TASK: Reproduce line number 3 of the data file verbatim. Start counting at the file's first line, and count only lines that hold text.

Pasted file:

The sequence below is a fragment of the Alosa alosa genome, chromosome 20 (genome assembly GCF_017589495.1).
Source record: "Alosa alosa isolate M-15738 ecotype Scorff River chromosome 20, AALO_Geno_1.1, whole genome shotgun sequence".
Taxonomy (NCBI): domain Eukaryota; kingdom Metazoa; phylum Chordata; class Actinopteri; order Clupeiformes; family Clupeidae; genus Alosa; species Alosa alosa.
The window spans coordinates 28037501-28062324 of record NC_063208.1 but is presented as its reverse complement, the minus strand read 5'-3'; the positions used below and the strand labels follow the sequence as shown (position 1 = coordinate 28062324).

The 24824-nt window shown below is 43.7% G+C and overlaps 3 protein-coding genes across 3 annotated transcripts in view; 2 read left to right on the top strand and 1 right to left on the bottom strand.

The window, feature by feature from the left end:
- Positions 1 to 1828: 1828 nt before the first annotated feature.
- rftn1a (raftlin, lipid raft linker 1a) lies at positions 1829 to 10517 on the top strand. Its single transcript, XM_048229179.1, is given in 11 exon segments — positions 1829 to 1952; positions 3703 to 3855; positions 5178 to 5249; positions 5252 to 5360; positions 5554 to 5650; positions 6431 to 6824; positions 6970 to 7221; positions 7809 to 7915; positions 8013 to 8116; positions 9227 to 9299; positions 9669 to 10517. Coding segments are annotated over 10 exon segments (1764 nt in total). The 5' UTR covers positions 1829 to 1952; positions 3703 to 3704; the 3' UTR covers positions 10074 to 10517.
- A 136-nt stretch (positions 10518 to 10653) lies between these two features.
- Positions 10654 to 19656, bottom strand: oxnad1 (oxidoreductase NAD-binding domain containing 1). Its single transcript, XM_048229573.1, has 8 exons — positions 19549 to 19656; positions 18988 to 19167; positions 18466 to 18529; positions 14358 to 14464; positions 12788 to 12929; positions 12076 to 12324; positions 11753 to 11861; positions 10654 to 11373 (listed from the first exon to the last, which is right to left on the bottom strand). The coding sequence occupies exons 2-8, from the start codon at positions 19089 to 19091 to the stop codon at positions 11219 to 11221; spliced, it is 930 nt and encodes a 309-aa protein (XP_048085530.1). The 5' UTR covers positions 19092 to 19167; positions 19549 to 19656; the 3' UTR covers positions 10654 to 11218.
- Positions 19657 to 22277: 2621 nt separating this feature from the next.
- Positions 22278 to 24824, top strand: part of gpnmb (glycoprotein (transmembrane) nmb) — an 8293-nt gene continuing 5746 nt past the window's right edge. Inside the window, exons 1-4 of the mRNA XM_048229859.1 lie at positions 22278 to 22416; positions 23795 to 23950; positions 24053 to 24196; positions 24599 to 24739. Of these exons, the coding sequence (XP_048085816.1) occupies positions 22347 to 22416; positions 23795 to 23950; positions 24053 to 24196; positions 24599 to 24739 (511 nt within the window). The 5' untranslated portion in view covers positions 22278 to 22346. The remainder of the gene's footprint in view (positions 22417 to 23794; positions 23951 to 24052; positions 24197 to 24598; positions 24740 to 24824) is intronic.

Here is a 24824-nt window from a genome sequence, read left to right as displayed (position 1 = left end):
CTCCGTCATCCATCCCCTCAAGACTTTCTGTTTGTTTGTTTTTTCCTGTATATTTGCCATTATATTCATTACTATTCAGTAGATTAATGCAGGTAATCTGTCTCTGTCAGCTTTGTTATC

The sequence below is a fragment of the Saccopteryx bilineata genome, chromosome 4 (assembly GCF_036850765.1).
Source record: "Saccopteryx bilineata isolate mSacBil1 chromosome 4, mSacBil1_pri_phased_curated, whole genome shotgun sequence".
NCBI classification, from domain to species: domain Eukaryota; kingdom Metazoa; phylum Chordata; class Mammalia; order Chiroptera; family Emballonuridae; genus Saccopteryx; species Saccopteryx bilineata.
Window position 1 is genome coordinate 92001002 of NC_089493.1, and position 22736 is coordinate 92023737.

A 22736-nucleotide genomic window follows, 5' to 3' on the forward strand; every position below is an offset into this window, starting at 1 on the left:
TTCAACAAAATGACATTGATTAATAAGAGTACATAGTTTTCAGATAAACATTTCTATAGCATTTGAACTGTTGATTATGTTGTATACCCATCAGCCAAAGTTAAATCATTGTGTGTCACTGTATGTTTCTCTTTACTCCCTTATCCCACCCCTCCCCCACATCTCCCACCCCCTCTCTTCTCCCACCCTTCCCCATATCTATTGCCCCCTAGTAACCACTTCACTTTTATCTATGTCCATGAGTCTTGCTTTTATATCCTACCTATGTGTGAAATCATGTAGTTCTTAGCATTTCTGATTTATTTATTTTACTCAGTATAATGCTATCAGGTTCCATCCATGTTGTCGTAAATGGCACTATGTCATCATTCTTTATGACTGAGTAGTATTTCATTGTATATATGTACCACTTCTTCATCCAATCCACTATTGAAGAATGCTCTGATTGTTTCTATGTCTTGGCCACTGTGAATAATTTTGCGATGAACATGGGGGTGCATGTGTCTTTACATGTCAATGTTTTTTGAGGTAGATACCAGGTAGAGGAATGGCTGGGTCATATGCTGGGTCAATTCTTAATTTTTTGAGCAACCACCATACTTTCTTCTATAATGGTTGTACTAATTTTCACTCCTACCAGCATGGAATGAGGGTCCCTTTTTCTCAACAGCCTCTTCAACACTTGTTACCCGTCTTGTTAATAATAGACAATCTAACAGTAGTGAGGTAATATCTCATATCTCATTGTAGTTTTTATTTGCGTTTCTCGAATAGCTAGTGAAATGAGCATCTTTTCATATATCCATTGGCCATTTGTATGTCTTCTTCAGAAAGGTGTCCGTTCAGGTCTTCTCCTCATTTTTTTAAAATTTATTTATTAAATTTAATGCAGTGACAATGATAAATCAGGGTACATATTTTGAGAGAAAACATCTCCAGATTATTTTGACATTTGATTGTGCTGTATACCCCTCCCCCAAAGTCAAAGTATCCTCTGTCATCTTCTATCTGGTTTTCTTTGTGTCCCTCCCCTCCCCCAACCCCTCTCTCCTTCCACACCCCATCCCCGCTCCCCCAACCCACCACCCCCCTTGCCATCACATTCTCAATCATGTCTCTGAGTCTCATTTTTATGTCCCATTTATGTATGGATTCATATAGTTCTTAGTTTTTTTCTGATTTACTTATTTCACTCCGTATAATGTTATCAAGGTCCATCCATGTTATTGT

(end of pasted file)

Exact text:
Taxonomy (NCBI): domain Eukaryota; kingdom Metazoa; phylum Chordata; class Actinopteri; order Clupeiformes; family Clupeidae; genus Alosa; species Alosa alosa.